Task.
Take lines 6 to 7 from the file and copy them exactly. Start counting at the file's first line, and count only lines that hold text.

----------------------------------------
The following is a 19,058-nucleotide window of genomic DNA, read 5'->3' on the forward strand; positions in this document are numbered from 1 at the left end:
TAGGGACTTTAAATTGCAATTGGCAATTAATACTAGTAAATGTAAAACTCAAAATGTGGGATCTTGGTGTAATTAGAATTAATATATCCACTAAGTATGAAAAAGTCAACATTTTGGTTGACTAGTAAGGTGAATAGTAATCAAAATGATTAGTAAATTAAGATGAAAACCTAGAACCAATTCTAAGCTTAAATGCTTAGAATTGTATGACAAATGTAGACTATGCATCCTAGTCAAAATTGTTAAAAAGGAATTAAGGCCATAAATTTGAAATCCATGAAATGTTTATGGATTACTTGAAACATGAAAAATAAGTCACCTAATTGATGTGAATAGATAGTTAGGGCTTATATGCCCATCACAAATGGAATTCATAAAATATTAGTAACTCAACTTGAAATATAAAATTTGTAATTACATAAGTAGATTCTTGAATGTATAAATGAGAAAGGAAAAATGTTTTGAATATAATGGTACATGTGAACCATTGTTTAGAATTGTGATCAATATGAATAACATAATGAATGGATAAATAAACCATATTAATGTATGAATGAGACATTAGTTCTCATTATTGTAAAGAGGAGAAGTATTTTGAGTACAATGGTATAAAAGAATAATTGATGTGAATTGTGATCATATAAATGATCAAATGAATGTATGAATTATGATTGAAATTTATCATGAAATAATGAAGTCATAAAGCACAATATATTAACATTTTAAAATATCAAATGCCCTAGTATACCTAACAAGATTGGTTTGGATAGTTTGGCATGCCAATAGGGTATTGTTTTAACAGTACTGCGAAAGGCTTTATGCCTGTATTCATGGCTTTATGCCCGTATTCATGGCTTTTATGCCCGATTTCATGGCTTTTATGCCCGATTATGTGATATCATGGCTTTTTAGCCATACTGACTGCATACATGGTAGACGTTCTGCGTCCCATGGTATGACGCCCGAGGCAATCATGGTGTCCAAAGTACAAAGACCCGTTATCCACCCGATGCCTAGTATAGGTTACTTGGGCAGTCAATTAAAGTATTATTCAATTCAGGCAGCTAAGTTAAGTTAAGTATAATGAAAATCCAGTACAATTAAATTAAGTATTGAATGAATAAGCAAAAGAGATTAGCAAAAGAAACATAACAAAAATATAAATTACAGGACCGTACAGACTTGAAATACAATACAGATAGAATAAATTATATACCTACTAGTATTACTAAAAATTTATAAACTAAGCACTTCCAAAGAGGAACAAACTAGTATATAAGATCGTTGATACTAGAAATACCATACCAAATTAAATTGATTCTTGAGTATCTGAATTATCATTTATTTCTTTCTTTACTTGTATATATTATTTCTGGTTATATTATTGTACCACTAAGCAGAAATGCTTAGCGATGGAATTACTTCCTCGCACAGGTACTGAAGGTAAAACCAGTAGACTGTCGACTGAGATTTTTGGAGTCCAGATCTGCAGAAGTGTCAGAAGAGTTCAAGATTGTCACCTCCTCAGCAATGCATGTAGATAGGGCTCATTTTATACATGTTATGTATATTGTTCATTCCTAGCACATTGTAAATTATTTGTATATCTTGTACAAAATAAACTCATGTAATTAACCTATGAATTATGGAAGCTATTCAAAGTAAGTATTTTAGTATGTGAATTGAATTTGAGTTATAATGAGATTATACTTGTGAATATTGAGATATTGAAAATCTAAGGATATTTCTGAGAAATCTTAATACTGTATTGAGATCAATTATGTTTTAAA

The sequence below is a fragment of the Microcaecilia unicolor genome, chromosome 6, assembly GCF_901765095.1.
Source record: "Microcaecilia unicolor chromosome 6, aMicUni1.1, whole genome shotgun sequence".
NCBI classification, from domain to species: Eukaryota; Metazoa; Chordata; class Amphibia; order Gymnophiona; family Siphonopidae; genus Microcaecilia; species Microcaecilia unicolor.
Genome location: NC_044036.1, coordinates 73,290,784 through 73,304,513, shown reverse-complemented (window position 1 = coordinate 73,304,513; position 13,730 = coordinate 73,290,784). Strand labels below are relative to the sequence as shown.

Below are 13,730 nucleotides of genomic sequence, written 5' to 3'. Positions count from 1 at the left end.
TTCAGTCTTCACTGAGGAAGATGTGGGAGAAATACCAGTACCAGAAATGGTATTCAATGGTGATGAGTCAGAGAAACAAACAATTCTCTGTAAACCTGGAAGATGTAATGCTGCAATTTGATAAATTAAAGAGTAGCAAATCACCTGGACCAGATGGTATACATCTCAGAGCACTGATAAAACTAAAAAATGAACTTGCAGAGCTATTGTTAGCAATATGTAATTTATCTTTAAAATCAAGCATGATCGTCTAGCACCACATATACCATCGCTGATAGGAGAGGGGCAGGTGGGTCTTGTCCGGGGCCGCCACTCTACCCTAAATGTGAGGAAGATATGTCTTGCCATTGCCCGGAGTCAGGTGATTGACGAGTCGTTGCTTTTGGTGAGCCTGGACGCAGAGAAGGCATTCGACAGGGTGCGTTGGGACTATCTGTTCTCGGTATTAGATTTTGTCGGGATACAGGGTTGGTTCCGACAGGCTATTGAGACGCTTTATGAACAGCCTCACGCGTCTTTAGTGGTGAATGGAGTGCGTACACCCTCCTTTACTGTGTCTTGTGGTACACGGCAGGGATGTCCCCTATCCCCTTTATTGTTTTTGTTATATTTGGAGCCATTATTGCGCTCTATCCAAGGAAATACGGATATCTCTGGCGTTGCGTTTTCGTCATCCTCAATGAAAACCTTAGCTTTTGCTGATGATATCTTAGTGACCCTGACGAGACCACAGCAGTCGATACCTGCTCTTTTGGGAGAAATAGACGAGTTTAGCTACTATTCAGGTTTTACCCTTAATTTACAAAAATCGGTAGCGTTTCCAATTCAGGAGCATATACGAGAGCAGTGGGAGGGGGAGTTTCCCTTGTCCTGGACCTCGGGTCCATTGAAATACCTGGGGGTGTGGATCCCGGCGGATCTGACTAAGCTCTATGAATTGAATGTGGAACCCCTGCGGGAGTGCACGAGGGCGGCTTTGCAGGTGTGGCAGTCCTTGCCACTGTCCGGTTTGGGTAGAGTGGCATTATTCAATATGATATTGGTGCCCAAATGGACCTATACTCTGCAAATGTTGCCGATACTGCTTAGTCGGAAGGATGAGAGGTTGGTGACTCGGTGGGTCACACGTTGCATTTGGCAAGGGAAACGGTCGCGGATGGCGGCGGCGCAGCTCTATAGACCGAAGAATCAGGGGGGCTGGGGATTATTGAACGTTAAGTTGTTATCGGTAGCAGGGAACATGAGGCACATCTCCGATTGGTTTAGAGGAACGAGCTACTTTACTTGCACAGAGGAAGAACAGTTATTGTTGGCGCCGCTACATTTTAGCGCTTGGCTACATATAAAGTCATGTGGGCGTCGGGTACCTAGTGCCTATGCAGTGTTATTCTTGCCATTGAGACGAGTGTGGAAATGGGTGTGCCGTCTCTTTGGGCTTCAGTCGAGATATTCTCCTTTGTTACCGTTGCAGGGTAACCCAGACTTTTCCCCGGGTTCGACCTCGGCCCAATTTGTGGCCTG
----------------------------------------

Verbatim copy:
Genome location: NC_044036.1, coordinates 73,290,784 through 73,304,513, shown reverse-complemented (window position 1 = coordinate 73,304,513; position 13,730 = coordinate 73,290,784). Strand labels below are relative to the sequence as shown.

Below are 13,730 nucleotides of genomic sequence, written 5' to 3'. Positions count from 1 at the left end.